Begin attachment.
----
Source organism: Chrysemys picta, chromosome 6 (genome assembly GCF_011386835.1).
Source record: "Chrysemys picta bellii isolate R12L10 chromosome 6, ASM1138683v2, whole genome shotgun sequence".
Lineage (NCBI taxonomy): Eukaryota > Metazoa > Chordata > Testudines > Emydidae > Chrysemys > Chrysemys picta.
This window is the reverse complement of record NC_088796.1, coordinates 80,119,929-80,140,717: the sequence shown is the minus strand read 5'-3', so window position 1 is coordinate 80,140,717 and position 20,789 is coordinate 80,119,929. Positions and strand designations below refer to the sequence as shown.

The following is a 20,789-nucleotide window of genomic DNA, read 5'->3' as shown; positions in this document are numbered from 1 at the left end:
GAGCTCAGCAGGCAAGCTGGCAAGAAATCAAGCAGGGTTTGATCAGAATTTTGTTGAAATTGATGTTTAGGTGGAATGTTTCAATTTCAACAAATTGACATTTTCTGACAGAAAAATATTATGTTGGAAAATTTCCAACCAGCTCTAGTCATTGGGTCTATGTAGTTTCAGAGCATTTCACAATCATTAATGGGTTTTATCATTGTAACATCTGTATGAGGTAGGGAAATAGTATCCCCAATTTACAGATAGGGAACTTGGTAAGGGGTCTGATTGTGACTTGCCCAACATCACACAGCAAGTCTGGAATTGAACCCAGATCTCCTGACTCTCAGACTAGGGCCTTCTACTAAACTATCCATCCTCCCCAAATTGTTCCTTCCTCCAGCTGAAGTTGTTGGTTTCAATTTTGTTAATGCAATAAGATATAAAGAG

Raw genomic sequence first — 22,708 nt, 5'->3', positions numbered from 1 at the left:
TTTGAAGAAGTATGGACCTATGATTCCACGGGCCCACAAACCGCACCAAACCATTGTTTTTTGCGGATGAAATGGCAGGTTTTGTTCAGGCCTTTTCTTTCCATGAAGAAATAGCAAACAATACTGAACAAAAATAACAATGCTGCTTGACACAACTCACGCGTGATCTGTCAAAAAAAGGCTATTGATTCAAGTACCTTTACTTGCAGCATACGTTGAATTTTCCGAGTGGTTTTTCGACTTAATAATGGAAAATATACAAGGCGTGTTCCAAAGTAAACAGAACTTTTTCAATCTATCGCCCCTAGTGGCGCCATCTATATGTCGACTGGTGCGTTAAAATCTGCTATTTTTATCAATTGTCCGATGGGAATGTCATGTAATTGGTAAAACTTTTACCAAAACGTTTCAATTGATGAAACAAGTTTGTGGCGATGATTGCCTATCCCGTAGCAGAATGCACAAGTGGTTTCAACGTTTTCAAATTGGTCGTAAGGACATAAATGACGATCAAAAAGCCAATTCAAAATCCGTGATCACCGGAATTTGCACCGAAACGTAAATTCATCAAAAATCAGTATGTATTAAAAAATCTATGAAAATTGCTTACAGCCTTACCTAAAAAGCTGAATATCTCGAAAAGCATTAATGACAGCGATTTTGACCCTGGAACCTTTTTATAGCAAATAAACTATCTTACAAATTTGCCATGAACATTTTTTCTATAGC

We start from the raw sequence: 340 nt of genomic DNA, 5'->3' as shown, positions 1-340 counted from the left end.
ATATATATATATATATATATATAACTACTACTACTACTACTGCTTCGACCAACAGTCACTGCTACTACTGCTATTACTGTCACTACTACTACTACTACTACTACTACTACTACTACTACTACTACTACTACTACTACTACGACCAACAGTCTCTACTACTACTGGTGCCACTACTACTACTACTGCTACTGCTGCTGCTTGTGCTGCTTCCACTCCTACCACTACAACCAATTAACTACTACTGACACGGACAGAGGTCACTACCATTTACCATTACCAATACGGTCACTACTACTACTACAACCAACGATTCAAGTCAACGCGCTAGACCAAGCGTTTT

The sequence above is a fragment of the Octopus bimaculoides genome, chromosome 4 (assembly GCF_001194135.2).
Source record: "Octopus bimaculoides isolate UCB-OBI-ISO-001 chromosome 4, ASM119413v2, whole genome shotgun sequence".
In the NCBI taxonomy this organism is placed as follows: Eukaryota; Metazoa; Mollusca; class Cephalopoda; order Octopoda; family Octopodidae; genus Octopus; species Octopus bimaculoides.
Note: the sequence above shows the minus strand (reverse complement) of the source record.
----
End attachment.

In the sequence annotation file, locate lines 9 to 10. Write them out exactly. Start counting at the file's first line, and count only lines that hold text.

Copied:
We start from the raw sequence: 340 nt of genomic DNA, 5'->3' as shown, positions 1-340 counted from the left end.
ATATATATATATATATATATATAACTACTACTACTACTACTGCTTCGACCAACAGTCACTGCTACTACTGCTATTACTGTCACTACTACTACTACTACTACTACTACTACTACTACTACTACTACTACTACTACTACTACGACCAACAGTCTCTACTACTACTGGTGCCACTACTACTACTACTGCTACTGCTGCTGCTTGTGCTGCTTCCACTCCTACCACTACAACCAATTAACTACTACTGACACGGACAGAGGTCACTACCATTTACCATTACCAATACGGTCACTACTACTACTACAACCAACGATTCAAGTCAACGCGCTAGACCAAGCGTTTT